VOL. 37 | NO. 23 | Friday, June 07, 2013
A decade on, Southern Baptists adapt to new role
NASHVILLE (AP) — A decade ago, the Southern Baptist Convention was riding high. The president of the United States was a conservative evangelical Christian who personally addressed the group's annual meetings, either by satellite or video, at least four times in two terms, and SBC leaders were feeling their influence at the highest levels of government.
Ten years later, as members prepare for their 2013 annual meeting in Houston on Tuesday, the nation's largest Protestant denomination finds itself in flux: It has less influence in government and a growing diversity that may be diminishing its role as a partisan political player. And some Southern Baptists are beginning to cry foul at what they see as discrimination by gays and liberals that violates their religious liberty.
"For 100 years the Southern Baptists have been the dominating religious entity of the South," said David W. Key Sr., director of Baptist Studies at Emory University's Candler School of Theology and a Southern Baptist. "Now they are starting to feel religious victimhood. ... In many ways, Baptists introduced pluralism to America. Now they are feeling like victims of that pluralism."
A resolution passed at last year's SBC meeting titled "On Protecting Religious Liberty" cites several issues of concern: They include the Obama administration's mandate requiring religiously affiliated institutions (but not houses of worship) to provide contraceptive coverage for their employees; government defense of gay marriage; and the acceptance of gay service members in the U.S. military.
Russell Moore, the incoming president of the Nashville-based SBC's Ethics and Religious Liberty Commission, said he would be very surprised if there was not at least one resolution on religious liberty introduced at this year's annual meeting on Tuesday and Wednesday.
"The government is overstepping its bounds in breathtaking ways," Moore said in an interview. "The audacity of state challenges to religious freedom would have been unbelievable just a few years ago. A warning about some of these threats would have been dismissed as slippery-slope scare tactics."
Recently, some Southern Baptists thought their worst fears were realized when military chaplains trying to access the Southern Baptist website came across a warning that it was unavailable due to "hostile content." As it turned out, that referred to malicious software, not the ideological content.
"I think the reason why these incidents were taken seriously is because there are so many threats to religious liberty in the U.S. military right now," Moore said.
He cited a recent statement from the Department of Defense that troops and chaplains are free to engage in evangelism, but not proselytizing, a distinction Moore called "artificial and confusing."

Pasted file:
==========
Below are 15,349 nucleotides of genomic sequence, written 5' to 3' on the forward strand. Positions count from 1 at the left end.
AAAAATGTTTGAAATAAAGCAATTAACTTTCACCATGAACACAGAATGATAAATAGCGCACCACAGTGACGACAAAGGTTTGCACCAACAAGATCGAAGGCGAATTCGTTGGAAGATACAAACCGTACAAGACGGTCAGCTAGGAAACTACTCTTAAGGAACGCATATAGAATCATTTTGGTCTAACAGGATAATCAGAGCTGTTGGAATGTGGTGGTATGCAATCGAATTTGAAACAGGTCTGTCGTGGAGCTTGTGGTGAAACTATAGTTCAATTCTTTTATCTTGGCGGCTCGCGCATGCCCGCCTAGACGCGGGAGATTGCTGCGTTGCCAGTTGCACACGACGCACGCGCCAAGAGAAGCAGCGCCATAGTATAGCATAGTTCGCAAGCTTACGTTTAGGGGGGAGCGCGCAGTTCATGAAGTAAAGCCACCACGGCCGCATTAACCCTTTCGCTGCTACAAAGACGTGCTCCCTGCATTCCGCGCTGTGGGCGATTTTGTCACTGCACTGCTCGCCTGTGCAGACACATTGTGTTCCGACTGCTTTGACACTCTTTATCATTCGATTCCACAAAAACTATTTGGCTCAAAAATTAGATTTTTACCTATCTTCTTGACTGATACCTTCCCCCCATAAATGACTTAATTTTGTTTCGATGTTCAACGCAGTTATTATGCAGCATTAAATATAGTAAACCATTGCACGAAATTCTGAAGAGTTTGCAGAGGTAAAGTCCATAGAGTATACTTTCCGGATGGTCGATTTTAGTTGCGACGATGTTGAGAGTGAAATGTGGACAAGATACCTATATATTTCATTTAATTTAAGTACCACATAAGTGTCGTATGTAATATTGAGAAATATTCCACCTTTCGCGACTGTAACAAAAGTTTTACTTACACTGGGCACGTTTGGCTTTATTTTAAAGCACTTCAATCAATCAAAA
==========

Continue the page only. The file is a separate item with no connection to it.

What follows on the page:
"We need a clear definition (of proselytizing) that protects free-speech and free-expression rights," Moore said.
Probably no issue more starkly reflects the Southern Baptists' recent struggles than the growing mainstream acceptance of homosexuality.
"Ten years ago they were passing constitutional amendments against gay marriage. Now they are watching states approve gay marriage and they have no control over it," Emory's Key said.
Even the Boy Scouts have voted to allow gay members, despite dire warnings from SBC leaders that such a move would be a disaster for an organization with numerous troops sponsored by Southern Baptist churches.
Jonathan Merritt, a faith and culture writer whose father is a former SBC president, remembers watching President George W. Bush address the convention and receive a standing ovation.
"It's very clear the Southern Baptist Convention has lost the cultural cachet it had even 10 years ago," he said.
Today, the U.S. president is a liberal Christian whom many Southern Baptists opposed despite his opponent being Mormon, a religion many Southern Baptists don't consider to be Christian.
Merritt sees the SBC's declining role in divisive partisan politics as an opportunity to expand its focus to a broader array of issues, something that he says is already happening.
Richard Land, the outgoing President of the Ethics and Religious Liberty Commission, felt so strongly against Obama, that he broke a long-standing personal pledge last year and endorsed Mitt Romney for president. But incoming President Moore, while politically conservative, is widely considered to be a less polarizing figure than Land.
Merritt noted that the SBC recently has taken more progressive stances on immigration and social justice issues like caring for the poor and vulnerable, including orphans, and Moore has been part of that change.
Also, a recent push within the SBC to expand its ethnic membership has brought political diversity to Southern Baptist churches, Merritt said.
"For a long time the SBC has been a predominantly white denomination with a focus on issues of concern to predominantly white conservative evangelicals," he said. "The question now is whether the SBC will be able to speak to the diversity of issues important to the diversity of people within the SBC."
Last year, the SBC for the first time elected an African-American president. The Rev. Fred Luter Jr. did not publicly announce whether he supported Romney or Obama, leaving open the possibility that the leader of a denomination often viewed as closely aligned with the Republican party could have voted for a Democrat.
"This is the first time in 30 years that we don't know who our president voted for," Key said.